5. Conclusions

We have studied the capabilities of the Euclid space telescope as a low surface brightness observatory. Although the detection of dim extended sources is beyond the original nominal mission design, the characteristics of the telescope in terms of FOV, survey footprint, exposure time, sensitivity, and wavelength coverage are ideal for this purpose. Nevertheless, systematic errors are often a major limitation for the study of the extended structure of dim objects and caused first by flat-field inaccuracy and second by stray-light residuals, which are extremely hard to predict and quantify.

Although sky flat-fielding techniques have been proven to be successful in calibrating large-scale residual variations of the sensitivity, most of their application extends to ground-based observations or NIR space observatories, where the sky background contribution is sufficiently bright for these calibrations (with a few exceptions, see Mack et al. 2018). In addition, the asymmetric design of the Euclid spacecraft external baffle could bias the sky flats. If this were the case, the position angles of the survey fields would need to be constrained for Euclid legacy science. In this paper, we showed that these effects are negligible.

We have studied the possibility of a low surface brightness reduction for Euclid/VIS, taking advantage of the imaging data of the mission as an additional legacy science product. A key product of this investigation includes the development of a set of simulated background observations that takes the effects of all-sky stray-light contamination, zodiacal light, ISM, CIB, QE, and payload transmission, instrumental and photon noise, cosmic-rays, flat-fielding, and detector degradation into account. The results show the following.

  1. The Wide Survey VIS mosaics have the potential of achieving a limiting surface brightness magnitude of 29.5 mag arcsec−2 in an area of 15 000 deg2.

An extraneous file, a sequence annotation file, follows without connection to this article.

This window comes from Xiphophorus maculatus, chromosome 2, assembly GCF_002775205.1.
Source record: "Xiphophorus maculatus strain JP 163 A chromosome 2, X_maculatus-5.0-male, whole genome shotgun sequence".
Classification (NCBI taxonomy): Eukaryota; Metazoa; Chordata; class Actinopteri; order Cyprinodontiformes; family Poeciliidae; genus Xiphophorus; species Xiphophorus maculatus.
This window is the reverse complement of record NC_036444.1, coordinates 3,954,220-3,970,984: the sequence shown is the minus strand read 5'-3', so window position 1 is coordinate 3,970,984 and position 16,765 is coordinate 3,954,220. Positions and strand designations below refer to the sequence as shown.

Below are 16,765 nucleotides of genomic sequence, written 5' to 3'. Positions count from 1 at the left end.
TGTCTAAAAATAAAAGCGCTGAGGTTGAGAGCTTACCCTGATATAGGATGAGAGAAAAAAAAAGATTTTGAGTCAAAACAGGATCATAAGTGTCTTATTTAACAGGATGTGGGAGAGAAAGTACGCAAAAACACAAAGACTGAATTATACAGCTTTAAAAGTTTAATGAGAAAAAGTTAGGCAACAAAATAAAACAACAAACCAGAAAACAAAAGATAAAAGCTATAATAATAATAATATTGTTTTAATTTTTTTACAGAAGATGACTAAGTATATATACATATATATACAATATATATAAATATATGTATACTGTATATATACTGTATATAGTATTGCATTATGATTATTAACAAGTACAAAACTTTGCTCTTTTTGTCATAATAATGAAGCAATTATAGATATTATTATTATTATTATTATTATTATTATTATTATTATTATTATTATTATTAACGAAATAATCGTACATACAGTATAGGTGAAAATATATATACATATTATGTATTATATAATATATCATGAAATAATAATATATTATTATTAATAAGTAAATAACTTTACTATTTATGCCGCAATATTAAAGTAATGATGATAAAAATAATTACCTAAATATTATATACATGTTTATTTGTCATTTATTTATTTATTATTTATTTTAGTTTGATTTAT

2. Sky flat-fielding is a valid strategy for the calibration of the Euclid/VIS Survey. The science exposures will allow us to independently generate a high-quality delta sky flat correction every 3−10 days (with a minimum spatial rebinning of 1 × 1 arcsec2), complying with the calibration quality requirements of the mission.

  3. Stray-light will be efficiently shielded at ≤26 mag arcsec−2 in most frames. Gradients due to stray-light will be extremely low, and their average contribution to the sky flats is negligible. We confirm that the zodiacal light will be the main contributor to the sky background (Laureijs et al. 2011), with a magnitude of mag arcsec−2.

In addition to these results, the methods described in Sect. 2.2 provide a prediction of the shape of the stray-light background in the individual frames on a pixel-by-pixel basis. The methods presented in this work allow for individual corrections of the stray-light in the Euclid images, resulting in a more precise determination of the sky background over the standard Euclid processing pipeline.

The limiting surface brightness magnitude of the final Euclid mosaics will depend on how all the instrumental systematic effects are corrected. Considering the properties of the mission, we estimate that Euclid/VIS will provide high-resolution imaging with a limiting surface brightness close to μlim = 29.5 mag arcsec−2 in the Wide Survey and two magnitudes deeper in the Deep Surveys. The extraordinary combination of sensitivity, angular resolution and sky coverage of Euclid will support multiple transformative scientific investigations, including the study of extended disks, satellites, and stellar halos as tracers of the dark matter distribution in galaxies; unprecedented mapping of the zodiacal light and Galactic dust cirri; and a precise measurement of the anisotropies of the CIB.

Euclid has the potential to be the next breakthrough in the understanding of the formation and evolution of galaxies, providing high-resolution, deep, and extremely wide imaging of the low surface brightness Universe to the scientific community. It will become a cornerstone of low surface brightness astronomy for the next decades.


1

The ABYSS HST Ultra Deep Imaging Project: http://www.iac.es/proyecto/abyss/

2

NASA/IPAC Infrared Science Archive Background Model: https://irsa.ipac.caltech.edu/applications/BackgroundModel/